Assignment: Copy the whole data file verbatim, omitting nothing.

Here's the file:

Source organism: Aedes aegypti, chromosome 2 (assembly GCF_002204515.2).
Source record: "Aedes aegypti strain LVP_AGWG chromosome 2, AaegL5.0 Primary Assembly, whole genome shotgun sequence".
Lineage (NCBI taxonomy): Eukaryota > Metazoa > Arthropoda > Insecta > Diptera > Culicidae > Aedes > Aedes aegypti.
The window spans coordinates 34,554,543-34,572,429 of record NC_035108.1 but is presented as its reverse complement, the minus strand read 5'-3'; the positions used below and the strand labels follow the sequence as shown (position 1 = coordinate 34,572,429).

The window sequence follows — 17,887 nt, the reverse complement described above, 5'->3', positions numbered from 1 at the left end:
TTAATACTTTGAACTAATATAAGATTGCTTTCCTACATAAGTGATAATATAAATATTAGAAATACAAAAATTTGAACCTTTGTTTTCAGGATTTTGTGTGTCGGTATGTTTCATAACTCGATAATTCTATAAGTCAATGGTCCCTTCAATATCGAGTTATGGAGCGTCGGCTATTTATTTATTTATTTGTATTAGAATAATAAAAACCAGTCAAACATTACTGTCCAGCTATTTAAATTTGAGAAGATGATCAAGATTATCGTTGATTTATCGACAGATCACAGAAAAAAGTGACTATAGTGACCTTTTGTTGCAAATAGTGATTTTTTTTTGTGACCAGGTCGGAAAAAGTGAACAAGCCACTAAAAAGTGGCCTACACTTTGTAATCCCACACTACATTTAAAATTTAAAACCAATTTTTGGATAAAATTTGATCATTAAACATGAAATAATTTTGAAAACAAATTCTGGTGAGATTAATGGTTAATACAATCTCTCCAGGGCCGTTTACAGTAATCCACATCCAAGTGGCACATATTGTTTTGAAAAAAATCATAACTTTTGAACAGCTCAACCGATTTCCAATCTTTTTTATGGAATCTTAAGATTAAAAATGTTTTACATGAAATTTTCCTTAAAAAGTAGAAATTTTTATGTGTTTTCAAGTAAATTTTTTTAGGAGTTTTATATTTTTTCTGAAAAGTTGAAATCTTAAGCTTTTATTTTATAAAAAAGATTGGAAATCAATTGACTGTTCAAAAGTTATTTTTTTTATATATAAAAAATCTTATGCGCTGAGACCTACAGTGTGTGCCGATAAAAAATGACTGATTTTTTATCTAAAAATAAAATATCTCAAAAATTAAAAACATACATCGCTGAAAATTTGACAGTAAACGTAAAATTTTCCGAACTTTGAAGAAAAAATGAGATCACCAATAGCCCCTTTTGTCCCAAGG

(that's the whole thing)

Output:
Source organism: Aedes aegypti, chromosome 2 (assembly GCF_002204515.2).
Source record: "Aedes aegypti strain LVP_AGWG chromosome 2, AaegL5.0 Primary Assembly, whole genome shotgun sequence".
Lineage (NCBI taxonomy): Eukaryota > Metazoa > Arthropoda > Insecta > Diptera > Culicidae > Aedes > Aedes aegypti.
The window spans coordinates 34,554,543-34,572,429 of record NC_035108.1 but is presented as its reverse complement, the minus strand read 5'-3'; the positions used below and the strand labels follow the sequence as shown (position 1 = coordinate 34,572,429).

The window sequence follows — 17,887 nt, the reverse complement described above, 5'->3', positions numbered from 1 at the left end:
TTAATACTTTGAACTAATATAAGATTGCTTTCCTACATAAGTGATAATATAAATATTAGAAATACAAAAATTTGAACCTTTGTTTTCAGGATTTTGTGTGTCGGTATGTTTCATAACTCGATAATTCTATAAGTCAATGGTCCCTTCAATATCGAGTTATGGAGCGTCGGCTATTTATTTATTTATTTGTATTAGAATAATAAAAACCAGTCAAACATTACTGTCCAGCTATTTAAATTTGAGAAGATGATCAAGATTATCGTTGATTTATCGACAGATCACAGAAAAAAGTGACTATAGTGACCTTTTGTTGCAAATAGTGATTTTTTTTTGTGACCAGGTCGGAAAAAGTGAACAAGCCACTAAAAAGTGGCCTACACTTTGTAATCCCACACTACATTTAAAATTTAAAACCAATTTTTGGATAAAATTTGATCATTAAACATGAAATAATTTTGAAAACAAATTCTGGTGAGATTAATGGTTAATACAATCTCTCCAGGGCCGTTTACAGTAATCCACATCCAAGTGGCACATATTGTTTTGAAAAAAATCATAACTTTTGAACAGCTCAACCGATTTCCAATCTTTTTTATGGAATCTTAAGATTAAAAATGTTTTACATGAAATTTTCCTTAAAAAGTAGAAATTTTTATGTGTTTTCAAGTAAATTTTTTTAGGAGTTTTATATTTTTTCTGAAAAGTTGAAATCTTAAGCTTTTATTTTATAAAAAAGATTGGAAATCAATTGACTGTTCAAAAGTTATTTTTTTTATATATAAAAAATCTTATGCGCTGAGACCTACAGTGTGTGCCGATAAAAAATGACTGATTTTTTATCTAAAAATAAAATATCTCAAAAATTAAAAACATACATCGCTGAAAATTTGACAGTAAACGTAAAATTTTCCGAACTTTGAAGAAAAAATGAGATCACCAATAGCCCCTTTTGTCCCAAGG